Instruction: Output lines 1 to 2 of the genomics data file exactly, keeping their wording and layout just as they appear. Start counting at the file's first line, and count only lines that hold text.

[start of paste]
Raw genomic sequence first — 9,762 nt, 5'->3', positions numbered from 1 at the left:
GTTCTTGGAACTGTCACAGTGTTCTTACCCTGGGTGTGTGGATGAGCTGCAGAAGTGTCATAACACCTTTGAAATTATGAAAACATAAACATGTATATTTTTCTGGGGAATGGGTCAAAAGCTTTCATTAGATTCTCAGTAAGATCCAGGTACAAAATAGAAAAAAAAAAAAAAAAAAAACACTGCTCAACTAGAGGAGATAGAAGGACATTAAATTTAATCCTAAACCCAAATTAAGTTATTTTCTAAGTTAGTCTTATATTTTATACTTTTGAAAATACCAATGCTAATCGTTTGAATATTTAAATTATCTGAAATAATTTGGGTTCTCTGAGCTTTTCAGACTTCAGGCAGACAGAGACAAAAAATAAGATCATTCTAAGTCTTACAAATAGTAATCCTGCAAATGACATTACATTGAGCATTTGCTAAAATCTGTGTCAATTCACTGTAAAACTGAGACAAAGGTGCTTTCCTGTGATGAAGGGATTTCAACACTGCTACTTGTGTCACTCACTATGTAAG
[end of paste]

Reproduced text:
Raw genomic sequence first — 9,762 nt, 5'->3', positions numbered from 1 at the left:
GTTCTTGGAACTGTCACAGTGTTCTTACCCTGGGTGTGTGGATGAGCTGCAGAAGTGTCATAACACCTTTGAAATTATGAAAACATAAACATGTATATTTTTCTGGGGAATGGGTCAAAAGCTTTCATTAGATTCTCAGTAAGATCCAGGTACAAAATAGAAAAAAAAAAAAAAAAAAAACACTGCTCAACTAGAGGAGATAGAAGGACATTAAATTTAATCCTAAACCCAAATTAAGTTATTTTCTAAGTTAGTCTTATATTTTATACTTTTGAAAATACCAATGCTAATCGTTTGAATATTTAAATTATCTGAAATAATTTGGGTTCTCTGAGCTTTTCAGACTTCAGGCAGACAGAGACAAAAAATAAGATCATTCTAAGTCTTACAAATAGTAATCCTGCAAATGACATTACATTGAGCATTTGCTAAAATCTGTGTCAATTCACTGTAAAACTGAGACAAAGGTGCTTTCCTGTGATGAAGGGATTTCAACACTGCTACTTGTGTCACTCACTATGTAAG